Where have all the honey bees gone? The mystery of The Disappearing Honey Bees.

Bee pollinating a flower.
Bee pollinating a flower.
Bright colours attract the bees.
Bright colours attract the bees.
Bright orange flower.
Bright orange flower.

Bees are perhaps the most important creatures on the planet.

The simple fact is that the honey bees are disappearing worldwide, which is bad for us and bad for flowers, no one seems to know quite why they are going.

Most people know that the numbers of honey bees are diminishing worldwide, scientists are planning to tag two million of the insects in an effort to find out why hives are failing and some species of bees have even reached, or passed, the point of extinction in recent years. Many factors have contributed to this from pollution, pesticide use to loss of habitat. It’s not too late to try to reverse this situation and everyone can do their bit to help.

Why do we need bees anyway, well, the world needs pollinators, that’s a simple fact. Without pollinators we would have very few flowering plants, bushes or trees and even fewer fruits and vegetables. Up to 30% of the fruit and vegetables that we eat have been pollinated by bees, without them we simply wouldn’t have enough to eat. Bees are excellent pollinators and we must do everything possible to support and encourage them.

Insect house.

Wall hanging insect house.
Wall hanging insect house. | Source

How to attract more bees into your garden or yard.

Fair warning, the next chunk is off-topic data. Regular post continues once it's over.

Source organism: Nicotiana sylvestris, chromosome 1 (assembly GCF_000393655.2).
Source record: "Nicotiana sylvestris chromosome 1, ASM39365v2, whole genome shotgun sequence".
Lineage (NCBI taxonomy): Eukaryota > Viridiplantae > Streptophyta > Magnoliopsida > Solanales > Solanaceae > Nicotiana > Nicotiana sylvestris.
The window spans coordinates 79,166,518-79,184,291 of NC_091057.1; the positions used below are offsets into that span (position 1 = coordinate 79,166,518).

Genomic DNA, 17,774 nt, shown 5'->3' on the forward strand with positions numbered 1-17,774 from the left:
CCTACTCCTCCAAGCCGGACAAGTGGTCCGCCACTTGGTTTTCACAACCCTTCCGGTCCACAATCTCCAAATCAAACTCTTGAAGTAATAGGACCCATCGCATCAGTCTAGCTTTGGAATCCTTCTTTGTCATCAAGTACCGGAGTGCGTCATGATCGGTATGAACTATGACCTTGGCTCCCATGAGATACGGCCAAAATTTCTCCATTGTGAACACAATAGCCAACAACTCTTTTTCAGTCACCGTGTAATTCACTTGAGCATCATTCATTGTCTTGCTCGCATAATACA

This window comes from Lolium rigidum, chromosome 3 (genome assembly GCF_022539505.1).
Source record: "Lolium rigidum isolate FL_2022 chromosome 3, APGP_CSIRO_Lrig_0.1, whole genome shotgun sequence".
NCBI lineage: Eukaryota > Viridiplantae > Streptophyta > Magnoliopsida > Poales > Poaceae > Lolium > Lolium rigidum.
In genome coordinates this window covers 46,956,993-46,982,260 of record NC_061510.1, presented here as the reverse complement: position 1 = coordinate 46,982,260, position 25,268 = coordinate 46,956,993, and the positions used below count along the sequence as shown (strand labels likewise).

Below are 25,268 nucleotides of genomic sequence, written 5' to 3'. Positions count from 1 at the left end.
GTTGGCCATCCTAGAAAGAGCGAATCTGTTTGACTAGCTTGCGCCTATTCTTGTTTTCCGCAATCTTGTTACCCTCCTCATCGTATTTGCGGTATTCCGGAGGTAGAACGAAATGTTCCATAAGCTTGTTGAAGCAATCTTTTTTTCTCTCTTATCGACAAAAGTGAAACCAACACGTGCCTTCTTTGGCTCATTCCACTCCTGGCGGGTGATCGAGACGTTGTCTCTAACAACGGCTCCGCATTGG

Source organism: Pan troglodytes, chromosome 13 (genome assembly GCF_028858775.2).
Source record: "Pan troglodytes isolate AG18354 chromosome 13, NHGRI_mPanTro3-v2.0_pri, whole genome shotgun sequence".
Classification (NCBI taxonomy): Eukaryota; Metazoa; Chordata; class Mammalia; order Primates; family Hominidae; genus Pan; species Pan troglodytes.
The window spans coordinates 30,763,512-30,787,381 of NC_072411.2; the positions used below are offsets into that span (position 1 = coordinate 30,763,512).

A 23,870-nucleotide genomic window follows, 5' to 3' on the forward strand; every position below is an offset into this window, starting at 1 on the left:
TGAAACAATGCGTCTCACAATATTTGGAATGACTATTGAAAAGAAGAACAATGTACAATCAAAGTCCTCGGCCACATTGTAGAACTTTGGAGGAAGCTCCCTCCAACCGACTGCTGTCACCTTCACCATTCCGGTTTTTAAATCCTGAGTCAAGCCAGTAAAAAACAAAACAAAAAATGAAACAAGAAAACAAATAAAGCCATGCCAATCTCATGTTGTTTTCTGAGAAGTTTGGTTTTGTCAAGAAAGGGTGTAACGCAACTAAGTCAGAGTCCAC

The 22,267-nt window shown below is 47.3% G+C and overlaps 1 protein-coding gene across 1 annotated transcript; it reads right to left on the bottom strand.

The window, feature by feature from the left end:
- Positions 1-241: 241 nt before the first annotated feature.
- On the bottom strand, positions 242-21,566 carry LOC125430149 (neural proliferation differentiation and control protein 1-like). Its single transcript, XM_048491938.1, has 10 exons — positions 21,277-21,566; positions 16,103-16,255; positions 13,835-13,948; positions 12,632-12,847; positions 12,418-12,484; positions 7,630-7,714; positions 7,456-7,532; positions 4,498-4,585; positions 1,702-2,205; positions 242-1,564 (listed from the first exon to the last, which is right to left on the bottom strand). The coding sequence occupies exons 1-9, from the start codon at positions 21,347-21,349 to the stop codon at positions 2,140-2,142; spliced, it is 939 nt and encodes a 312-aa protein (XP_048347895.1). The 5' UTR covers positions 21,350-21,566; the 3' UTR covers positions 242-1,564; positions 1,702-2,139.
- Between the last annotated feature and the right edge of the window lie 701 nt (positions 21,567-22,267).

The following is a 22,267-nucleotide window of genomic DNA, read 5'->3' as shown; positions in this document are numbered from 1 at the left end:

The most important thing to remember if you want to attract more bees into your garden is to not use pesticides. Pesticides kill indiscriminately and will rid your garden of all insect life, even the beneficial ones. Try to go as organic as possible.

Bees enter your garden in search of two things. Pollen and nectar. Pollen provides bees with essential fats and protein to keep them healthy. Nectar gives them energy as it is chock full of sugar. A healthy, energised bee will work hard pollinating all day.

Even the smallest garden or yard can be adapted to encourage more bees to visit. From a simple pot, or two, of bright flowering plants on a balcony to an area the size of a football field planted as a meadow. Try to set aside a small area of garden to go wild, allow the grass to grow long as this will attract voles and mice to nest in it.

Queen bees love to nest in old rodent nests. You can buy commercial bee homes and nesting boxes in most garden centres and many supermarkets now carry them too. They look quite attractive and it can be fascinating to watch the bees going to and fro carrying pollen back to the hive, an adult bumblebee can carry almost 60% of it’s body weight in pollen.

Wall hanging insect nest boxes are very good if you are short on space. They can be used on an outside wall even if you don't have a garden or yard. If you place them near a window you will still get the pleasure of seeing the residents come and go. These small boxes are very good for solitary bees.

Bees love a sunny sheltered spot, so plant a few bee friendly plants there first. It’s best to use a variety of flowering plants and group them together into large clusters. Bees have very good colour vision and so are attracted to bright colourful plants. They don’t, however, seem to like exotic plants as much as native ones, so try to plant mostly local flowers and trees, they will be a lot cheaper than the imported variety too, which is an added bonus.